Scalp Trichoscopy: Essential to the Practice of Hair Dermatology
Few people would argue that good binoculars aren’t an essential part of being a bird watching enthusiast. I’m not a birder myself but you can spot a bird watcher quite easily. The binoculars, the cameras, the gear. It all goes together. Even the shoes. There are essential tools to this particular hobby.
I don’t use binoculars in the clinic to examine hair. But I do use a set of lenses and an instrument known as a “dermatoscope.” A dermatoscope is more than just a magnifying glass - it uses magnifying optics along with various types of lighting sources. Surprisingly, it is still a bit of a debate for some practitioners as to whether one really needs a dermatoscope to practice in the field of “hair dermatology”. The purpose here is not to force the idea but rather to allow those who wish to think about the subject carefully to come to their own conclusions. I do not need binoculars to tell the difference between a bird or a squirrel that sits in the tree. But I do require binoculars to differentiate between all the subtle intricacies of birds that bird watchers so enjoy. Similarly, I do not need a dermatoscope to diagnose the cause of hair loss of most patients who walk through the door of my office. I do, however, require the dermatoscope to sort out the more challenging cases and to predict how even straight forward cases are likely to respond to treatment.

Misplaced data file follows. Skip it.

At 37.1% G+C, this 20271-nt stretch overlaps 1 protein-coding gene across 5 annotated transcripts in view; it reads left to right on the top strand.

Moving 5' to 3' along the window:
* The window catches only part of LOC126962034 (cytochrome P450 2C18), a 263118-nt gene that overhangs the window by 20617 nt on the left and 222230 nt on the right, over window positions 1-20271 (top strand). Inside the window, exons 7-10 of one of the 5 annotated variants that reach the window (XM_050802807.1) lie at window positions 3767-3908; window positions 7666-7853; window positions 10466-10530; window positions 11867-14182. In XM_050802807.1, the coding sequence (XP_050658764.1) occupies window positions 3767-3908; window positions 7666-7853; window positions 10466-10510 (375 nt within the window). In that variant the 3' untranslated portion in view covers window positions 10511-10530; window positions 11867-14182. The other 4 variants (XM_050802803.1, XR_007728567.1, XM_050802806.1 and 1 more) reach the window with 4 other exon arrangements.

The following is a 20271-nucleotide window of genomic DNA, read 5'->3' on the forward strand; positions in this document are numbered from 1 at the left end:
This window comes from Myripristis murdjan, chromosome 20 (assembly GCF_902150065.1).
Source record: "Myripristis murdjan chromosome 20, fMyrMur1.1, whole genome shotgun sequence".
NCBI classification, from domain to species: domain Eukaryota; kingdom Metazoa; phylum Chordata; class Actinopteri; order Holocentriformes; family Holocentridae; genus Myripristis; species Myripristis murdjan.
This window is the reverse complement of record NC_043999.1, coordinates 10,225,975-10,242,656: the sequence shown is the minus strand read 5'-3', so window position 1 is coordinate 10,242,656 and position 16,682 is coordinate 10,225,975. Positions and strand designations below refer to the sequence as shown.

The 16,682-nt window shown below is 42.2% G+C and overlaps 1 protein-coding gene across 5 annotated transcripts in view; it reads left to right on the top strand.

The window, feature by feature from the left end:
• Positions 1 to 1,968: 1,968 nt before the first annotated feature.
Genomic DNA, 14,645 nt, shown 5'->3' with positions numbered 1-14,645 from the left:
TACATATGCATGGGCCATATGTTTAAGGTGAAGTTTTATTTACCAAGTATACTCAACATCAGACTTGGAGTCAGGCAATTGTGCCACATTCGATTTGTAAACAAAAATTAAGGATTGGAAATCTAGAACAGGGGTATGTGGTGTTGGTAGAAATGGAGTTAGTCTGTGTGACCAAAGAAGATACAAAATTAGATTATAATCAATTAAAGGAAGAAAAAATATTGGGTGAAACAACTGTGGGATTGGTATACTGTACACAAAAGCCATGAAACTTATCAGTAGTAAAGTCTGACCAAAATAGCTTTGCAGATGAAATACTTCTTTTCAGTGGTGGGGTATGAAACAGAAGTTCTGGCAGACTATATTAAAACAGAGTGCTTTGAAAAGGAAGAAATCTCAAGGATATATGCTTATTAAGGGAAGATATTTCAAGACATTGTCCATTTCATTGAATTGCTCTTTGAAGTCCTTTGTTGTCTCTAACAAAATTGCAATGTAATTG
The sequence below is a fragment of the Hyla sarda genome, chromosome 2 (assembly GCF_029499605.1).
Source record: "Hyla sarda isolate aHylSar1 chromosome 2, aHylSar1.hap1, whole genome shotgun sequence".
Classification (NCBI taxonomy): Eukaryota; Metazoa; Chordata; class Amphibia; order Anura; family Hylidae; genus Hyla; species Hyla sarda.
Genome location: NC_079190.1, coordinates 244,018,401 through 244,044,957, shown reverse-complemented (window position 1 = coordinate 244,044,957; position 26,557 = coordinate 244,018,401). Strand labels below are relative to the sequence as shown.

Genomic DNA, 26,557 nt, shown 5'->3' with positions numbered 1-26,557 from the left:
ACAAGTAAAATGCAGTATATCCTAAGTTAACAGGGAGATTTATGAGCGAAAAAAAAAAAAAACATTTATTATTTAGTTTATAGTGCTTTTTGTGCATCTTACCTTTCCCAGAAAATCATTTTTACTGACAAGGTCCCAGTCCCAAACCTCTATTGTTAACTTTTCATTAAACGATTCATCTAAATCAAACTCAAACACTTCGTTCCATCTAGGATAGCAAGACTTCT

For my practice, a dermatoscope is essential.
Dr. Jeff Donovan is a Canadian and US board certified dermatologist specializing exclusively in hair loss. To schedule a consultation, please call the Whistler office at 604.283.1887